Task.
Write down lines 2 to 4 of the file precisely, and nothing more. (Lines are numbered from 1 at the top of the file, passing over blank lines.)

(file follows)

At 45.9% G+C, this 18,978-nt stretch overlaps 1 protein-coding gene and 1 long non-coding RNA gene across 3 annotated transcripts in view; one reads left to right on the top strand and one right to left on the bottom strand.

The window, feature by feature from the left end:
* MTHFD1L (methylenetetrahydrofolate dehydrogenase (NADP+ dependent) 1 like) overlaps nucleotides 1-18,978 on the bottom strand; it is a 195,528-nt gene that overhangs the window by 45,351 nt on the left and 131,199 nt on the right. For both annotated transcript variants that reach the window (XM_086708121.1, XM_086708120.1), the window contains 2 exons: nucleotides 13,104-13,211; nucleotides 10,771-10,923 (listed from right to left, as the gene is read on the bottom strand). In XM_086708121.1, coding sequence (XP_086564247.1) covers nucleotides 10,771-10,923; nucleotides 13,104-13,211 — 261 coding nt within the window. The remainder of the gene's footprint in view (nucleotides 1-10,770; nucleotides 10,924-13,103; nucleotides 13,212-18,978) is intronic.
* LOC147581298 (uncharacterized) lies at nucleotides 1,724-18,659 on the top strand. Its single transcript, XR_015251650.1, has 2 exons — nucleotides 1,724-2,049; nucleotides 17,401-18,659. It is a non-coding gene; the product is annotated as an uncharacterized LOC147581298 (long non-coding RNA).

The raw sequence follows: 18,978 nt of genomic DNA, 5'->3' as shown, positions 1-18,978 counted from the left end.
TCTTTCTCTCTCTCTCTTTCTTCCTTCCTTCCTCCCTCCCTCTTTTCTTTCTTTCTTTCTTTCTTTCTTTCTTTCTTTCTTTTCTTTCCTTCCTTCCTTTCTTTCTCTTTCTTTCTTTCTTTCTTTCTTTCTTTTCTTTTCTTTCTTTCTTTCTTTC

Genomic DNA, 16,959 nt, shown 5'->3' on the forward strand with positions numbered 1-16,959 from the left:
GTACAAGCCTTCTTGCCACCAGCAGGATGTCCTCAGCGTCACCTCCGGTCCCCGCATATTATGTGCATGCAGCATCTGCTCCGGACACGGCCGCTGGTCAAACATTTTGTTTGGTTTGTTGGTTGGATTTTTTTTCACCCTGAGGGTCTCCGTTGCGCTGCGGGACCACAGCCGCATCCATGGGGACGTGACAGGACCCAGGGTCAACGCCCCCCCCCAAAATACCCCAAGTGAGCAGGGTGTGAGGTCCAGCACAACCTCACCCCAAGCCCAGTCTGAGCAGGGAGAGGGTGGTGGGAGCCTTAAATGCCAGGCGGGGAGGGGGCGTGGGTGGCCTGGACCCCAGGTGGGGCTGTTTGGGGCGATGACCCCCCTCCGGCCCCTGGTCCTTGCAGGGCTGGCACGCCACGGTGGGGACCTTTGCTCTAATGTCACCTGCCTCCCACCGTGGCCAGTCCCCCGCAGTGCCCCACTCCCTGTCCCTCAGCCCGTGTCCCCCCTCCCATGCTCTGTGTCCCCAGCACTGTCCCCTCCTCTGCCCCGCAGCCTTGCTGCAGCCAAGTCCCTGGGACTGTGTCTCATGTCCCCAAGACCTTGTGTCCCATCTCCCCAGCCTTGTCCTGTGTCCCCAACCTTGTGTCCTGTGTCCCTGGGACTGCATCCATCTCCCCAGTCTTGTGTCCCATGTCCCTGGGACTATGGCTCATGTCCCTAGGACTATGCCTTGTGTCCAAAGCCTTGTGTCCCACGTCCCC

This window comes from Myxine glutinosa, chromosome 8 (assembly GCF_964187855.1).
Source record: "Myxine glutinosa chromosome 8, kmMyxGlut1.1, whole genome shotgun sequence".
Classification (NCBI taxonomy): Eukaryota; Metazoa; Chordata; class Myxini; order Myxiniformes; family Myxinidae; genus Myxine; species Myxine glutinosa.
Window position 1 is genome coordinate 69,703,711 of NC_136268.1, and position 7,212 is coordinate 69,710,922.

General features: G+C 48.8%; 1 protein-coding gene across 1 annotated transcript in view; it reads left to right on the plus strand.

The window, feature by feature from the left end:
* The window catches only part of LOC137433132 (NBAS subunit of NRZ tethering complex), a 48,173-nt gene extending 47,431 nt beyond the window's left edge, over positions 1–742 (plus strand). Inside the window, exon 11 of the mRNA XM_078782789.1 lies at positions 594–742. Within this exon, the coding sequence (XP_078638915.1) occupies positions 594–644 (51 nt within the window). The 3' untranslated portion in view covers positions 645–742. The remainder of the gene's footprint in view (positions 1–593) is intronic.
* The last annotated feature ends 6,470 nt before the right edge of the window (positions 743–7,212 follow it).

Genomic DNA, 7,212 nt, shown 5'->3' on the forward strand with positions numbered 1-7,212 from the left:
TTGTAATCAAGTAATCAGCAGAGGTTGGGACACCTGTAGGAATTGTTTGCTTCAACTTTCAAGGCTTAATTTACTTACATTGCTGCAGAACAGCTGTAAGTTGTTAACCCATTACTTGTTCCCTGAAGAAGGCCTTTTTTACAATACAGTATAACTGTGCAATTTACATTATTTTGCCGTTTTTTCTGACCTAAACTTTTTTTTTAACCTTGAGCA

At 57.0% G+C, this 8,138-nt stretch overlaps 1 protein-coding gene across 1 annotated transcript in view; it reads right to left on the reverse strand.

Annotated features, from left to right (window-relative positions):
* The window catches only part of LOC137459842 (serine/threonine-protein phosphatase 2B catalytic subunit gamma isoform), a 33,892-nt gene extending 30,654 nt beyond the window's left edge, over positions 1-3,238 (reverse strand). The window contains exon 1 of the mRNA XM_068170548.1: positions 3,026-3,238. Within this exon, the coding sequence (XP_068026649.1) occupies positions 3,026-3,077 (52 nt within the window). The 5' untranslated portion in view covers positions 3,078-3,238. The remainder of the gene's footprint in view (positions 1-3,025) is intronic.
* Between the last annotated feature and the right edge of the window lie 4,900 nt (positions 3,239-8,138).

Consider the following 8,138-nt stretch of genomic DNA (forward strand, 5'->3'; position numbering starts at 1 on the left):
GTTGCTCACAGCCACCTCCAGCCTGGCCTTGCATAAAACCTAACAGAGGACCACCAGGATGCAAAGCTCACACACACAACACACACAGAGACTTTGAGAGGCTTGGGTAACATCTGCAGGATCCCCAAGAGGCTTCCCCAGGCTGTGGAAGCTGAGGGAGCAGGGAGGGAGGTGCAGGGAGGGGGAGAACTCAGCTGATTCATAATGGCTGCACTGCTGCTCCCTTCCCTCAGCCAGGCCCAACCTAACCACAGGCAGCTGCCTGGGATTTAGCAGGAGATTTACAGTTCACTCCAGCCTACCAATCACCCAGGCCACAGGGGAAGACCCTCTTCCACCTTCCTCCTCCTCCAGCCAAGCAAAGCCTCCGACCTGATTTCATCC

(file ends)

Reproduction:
The window, feature by feature from the left end:
* MTHFD1L (methylenetetrahydrofolate dehydrogenase (NADP+ dependent) 1 like) overlaps nucleotides 1-18,978 on the bottom strand; it is a 195,528-nt gene that overhangs the window by 45,351 nt on the left and 131,199 nt on the right. For both annotated transcript variants that reach the window (XM_086708121.1, XM_086708120.1), the window contains 2 exons: nucleotides 13,104-13,211; nucleotides 10,771-10,923 (listed from right to left, as the gene is read on the bottom strand). In XM_086708121.1, coding sequence (XP_086564247.1) covers nucleotides 10,771-10,923; nucleotides 13,104-13,211 — 261 coding nt within the window. The remainder of the gene's footprint in view (nucleotides 1-10,770; nucleotides 10,924-13,103; nucleotides 13,212-18,978) is intronic.
* LOC147581298 (uncharacterized) lies at nucleotides 1,724-18,659 on the top strand. Its single transcript, XR_015251650.1, has 2 exons — nucleotides 1,724-2,049; nucleotides 17,401-18,659. It is a non-coding gene; the product is annotated as an uncharacterized LOC147581298 (long non-coding RNA).